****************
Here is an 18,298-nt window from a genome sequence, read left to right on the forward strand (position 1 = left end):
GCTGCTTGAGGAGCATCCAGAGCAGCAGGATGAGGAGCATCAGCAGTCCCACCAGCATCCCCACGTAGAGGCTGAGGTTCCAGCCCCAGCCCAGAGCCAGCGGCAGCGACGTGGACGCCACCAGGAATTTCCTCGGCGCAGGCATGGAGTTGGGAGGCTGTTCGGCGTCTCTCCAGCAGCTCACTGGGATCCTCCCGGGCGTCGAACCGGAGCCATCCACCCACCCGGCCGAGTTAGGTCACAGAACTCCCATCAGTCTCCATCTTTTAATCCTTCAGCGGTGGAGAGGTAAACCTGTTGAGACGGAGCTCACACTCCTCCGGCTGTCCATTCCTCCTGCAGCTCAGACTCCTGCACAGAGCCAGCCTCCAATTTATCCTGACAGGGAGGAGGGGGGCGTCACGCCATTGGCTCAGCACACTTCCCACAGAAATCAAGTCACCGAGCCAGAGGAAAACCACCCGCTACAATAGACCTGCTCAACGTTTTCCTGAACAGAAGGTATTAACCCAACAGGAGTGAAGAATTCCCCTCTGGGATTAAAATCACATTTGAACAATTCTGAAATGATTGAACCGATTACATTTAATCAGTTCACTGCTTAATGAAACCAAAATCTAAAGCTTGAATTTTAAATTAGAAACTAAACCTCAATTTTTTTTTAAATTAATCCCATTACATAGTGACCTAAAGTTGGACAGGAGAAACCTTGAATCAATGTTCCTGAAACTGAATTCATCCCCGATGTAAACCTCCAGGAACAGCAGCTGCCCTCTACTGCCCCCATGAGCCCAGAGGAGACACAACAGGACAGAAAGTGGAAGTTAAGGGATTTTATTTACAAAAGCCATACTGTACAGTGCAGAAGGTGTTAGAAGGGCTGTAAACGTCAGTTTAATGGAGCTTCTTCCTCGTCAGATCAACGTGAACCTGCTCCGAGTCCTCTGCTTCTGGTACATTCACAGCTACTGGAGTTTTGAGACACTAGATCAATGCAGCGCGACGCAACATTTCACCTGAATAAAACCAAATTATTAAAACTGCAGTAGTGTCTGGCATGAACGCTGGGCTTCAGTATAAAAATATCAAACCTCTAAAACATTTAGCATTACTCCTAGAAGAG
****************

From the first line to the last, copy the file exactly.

Here is an 18,298-nt window from a genome sequence, read left to right on the forward strand (position 1 = left end):
GCTGCTTGAGGAGCATCCAGAGCAGCAGGATGAGGAGCATCAGCAGTCCCACCAGCATCCCCACGTAGAGGCTGAGGTTCCAGCCCCAGCCCAGAGCCAGCGGCAGCGACGTGGACGCCACCAGGAATTTCCTCGGCGCAGGCATGGAGTTGGGAGGCTGTTCGGCGTCTCTCCAGCAGCTCACTGGGATCCTCCCGGGCGTCGAACCGGAGCCATCCACCCACCCGGCCGAGTTAGGTCACAGAACTCCCATCAGTCTCCATCTTTTAATCCTTCAGCGGTGGAGAGGTAAACCTGTTGAGACGGAGCTCACACTCCTCCGGCTGTCCATTCCTCCTGCAGCTCAGACTCCTGCACAGAGCCAGCCTCCAATTTATCCTGACAGGGAGGAGGGGGGCGTCACGCCATTGGCTCAGCACACTTCCCACAGAAATCAAGTCACCGAGCCAGAGGAAAACCACCCGCTACAATAGACCTGCTCAACGTTTTCCTGAACAGAAGGTATTAACCCAACAGGAGTGAAGAATTCCCCTCTGGGATTAAAATCACATTTGAACAATTCTGAAATGATTGAACCGATTACATTTAATCAGTTCACTGCTTAATGAAACCAAAATCTAAAGCTTGAATTTTAAATTAGAAACTAAACCTCAATTTTTTTTTAAATTAATCCCATTACATAGTGACCTAAAGTTGGACAGGAGAAACCTTGAATCAATGTTCCTGAAACTGAATTCATCCCCGATGTAAACCTCCAGGAACAGCAGCTGCCCTCTACTGCCCCCATGAGCCCAGAGGAGACACAACAGGACAGAAAGTGGAAGTTAAGGGATTTTATTTACAAAAGCCATACTGTACAGTGCAGAAGGTGTTAGAAGGGCTGTAAACGTCAGTTTAATGGAGCTTCTTCCTCGTCAGATCAACGTGAACCTGCTCCGAGTCCTCTGCTTCTGGTACATTCACAGCTACTGGAGTTTTGAGACACTAGATCAATGCAGCGCGACGCAACATTTCACCTGAATAAAACCAAATTATTAAAACTGCAGTAGTGTCTGGCATGAACGCTGGGCTTCAGTATAAAAATATCAAACCTCTAAAACATTTAGCATTACTCCTAGAAGAG